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TEXSOM International Wine AwardsThe wine competition business is at a crossroads, with entries still not back to pre-recession levels, with wineries cutting the marketing budgets that pay entry fees, and with the reliability of competition results called into question. Hence my curiosity in judging the the TEXSOM International Wine Awards this week, which organizers want to become the wine competition that addresses those questions.

TEXSOM used to be the Dallas News Morning News competition, perhaps the leading wine competition in the U.S. that wasn’t on the west coast. Its new organizers (who include friends of mine) understand how the landscape has changed, and want to find ways to adjust.

That means giving wineries more to market their product than just a medal — finding better ways to publicize the wines that earn medals, working with a wine publication to publish tasting notes for medal winners, and publicizing the medal winners with its audience, sommeliers around the world. TEXSOM started life as educational organization for sommeliers and restaurant wine employees, and much of its focus remains there.

In addition, this year’s competition included some double-blind judging, apparently in response to the questions raised about whether medals mean anything. This was particularly intriguing given the quality of the judges, many of whom have MS or MW after their name, and almost all of whom are among the country’s wine retail, wine writing, and winemaking elite. (Whether one can include me in that group I’ll leave to the readers of this post.)

Finally, a word about the wines — or, in this case, not much of a word. I didn’t judge the first day of the two-day competition, thanks to our annual Dallas ice storm. Day 2 was 98 wines, almost all from California, and most of those from Paso Robles. We gave more than our share of golds (two cabernet sauvignons and a viognier in particular),  and especially silvers, but few of the wines were memorable. But that’s hardly enough of a sample size for a fair judgment.

Winebits 374: Wine snobs, wine grapes, lawsuits

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wine snobsBecause we’re better than you are: The Wine Spectator reports that the next big grape will be cabernet franc, mostly because of its “gossamer structure.” The Wine Curmudgeon has absolutely no idea what this means, because, as the article points out, I’m one of the many who aren’t hip enough to appreciate the grape. Plus, there are cabernet franc wines at trendy places in Manhattan. Plus, quotes from sommeliers. Need we say more? This is the kind of wine writing that makes me grit my teeth, knowing I still have so much work to do.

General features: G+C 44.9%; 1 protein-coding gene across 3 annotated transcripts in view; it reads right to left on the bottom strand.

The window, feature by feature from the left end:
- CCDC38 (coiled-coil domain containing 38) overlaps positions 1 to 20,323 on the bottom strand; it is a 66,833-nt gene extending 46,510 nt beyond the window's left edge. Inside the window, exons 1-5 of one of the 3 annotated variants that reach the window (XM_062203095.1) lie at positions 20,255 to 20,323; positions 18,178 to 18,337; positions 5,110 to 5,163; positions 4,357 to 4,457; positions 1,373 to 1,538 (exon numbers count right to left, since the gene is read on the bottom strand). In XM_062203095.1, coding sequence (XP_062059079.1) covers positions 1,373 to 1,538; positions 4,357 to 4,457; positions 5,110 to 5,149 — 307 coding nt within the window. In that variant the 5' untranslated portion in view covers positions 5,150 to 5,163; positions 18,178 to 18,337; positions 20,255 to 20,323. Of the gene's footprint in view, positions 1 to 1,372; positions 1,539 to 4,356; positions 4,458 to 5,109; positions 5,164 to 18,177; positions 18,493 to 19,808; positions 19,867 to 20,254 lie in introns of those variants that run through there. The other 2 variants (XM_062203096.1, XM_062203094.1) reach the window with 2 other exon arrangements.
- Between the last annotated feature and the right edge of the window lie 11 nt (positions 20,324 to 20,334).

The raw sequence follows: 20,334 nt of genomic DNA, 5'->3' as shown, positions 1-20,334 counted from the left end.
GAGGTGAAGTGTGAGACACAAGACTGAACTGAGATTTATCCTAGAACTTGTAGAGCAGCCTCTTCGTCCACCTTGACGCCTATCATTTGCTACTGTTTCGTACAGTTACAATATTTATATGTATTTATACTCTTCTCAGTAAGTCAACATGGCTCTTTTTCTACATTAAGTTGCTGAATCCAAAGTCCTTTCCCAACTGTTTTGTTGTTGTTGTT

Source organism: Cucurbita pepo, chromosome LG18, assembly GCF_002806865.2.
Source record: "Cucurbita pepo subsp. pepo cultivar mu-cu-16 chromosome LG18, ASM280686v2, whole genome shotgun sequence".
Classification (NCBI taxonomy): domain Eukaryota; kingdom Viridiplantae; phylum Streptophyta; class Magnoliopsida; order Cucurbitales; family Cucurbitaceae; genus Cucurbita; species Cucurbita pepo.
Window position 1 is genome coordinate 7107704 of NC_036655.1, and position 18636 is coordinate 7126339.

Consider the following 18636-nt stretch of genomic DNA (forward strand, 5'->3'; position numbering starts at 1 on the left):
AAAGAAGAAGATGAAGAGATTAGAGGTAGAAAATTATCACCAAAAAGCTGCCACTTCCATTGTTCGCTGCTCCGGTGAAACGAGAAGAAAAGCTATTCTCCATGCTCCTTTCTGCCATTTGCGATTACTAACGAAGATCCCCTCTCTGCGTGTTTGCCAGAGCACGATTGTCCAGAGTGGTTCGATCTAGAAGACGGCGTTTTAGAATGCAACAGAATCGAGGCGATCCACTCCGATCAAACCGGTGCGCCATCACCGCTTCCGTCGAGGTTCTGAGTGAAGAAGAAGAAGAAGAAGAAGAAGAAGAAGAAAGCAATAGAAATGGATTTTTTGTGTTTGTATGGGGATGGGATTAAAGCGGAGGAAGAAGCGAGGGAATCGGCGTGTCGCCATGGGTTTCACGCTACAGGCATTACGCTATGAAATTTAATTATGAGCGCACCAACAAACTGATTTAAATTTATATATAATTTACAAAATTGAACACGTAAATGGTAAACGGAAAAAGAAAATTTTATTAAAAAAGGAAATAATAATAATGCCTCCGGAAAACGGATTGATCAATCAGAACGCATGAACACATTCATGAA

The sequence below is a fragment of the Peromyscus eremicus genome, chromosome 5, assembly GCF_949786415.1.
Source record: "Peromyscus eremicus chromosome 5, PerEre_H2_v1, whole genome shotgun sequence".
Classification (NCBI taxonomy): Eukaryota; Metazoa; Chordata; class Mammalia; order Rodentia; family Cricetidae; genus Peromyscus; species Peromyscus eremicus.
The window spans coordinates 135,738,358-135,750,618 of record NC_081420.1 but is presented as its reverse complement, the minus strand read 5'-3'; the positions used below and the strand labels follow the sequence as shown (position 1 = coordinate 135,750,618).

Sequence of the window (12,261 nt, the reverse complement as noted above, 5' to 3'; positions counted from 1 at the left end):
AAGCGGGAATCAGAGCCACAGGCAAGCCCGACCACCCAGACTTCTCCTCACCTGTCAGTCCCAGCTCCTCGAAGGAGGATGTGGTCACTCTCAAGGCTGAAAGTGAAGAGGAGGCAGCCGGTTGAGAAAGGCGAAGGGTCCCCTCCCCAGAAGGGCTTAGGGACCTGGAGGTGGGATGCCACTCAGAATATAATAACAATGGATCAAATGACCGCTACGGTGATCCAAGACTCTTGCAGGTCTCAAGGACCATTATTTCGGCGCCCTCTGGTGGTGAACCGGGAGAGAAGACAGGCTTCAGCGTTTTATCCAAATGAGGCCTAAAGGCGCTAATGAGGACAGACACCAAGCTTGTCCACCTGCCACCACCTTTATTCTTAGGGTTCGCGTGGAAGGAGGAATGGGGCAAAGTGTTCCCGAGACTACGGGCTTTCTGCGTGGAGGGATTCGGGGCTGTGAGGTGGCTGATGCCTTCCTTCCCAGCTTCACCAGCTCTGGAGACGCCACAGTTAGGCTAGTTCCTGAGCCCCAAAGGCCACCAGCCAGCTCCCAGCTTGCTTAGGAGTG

Something besides the usual: The always erudite Andrew Meggitt writes that wine drinkers should not limit themselves to the usual, but should be willing to experiment with wine made with different grapes and from regions that aren’t California. And, somehow, he doesn’t use the word gossamer once. Meggitt, the winemaker at Missouri’s St. James, has been working wonders with norton for more than a decade, and also recommends vignoles, chambourcin, and riesling. Maybe I can introduce him to the writer at the Spectator.

Bring on the attorneys: How else to explain this sentence? “Beam Suntory’s lawyers have argued that a reasonable consumer would understand that having ‘handmade’ on a label does not infer that no machines were used throughout the entire production process.” No wonder my mother wanted me to go to law school — you can make words mean what they don’t, and get paid lots of money for it. This is from yet nanother deceptive label spirits lawsuit, arguing that it’s not possible for a multi-million case brand to be handmade or handcrafted or artisan. So far, the suits target spirits, but the Wine Curmudgeon’s advice makes sense: Don’t wait for a judge to tell you to change your labels.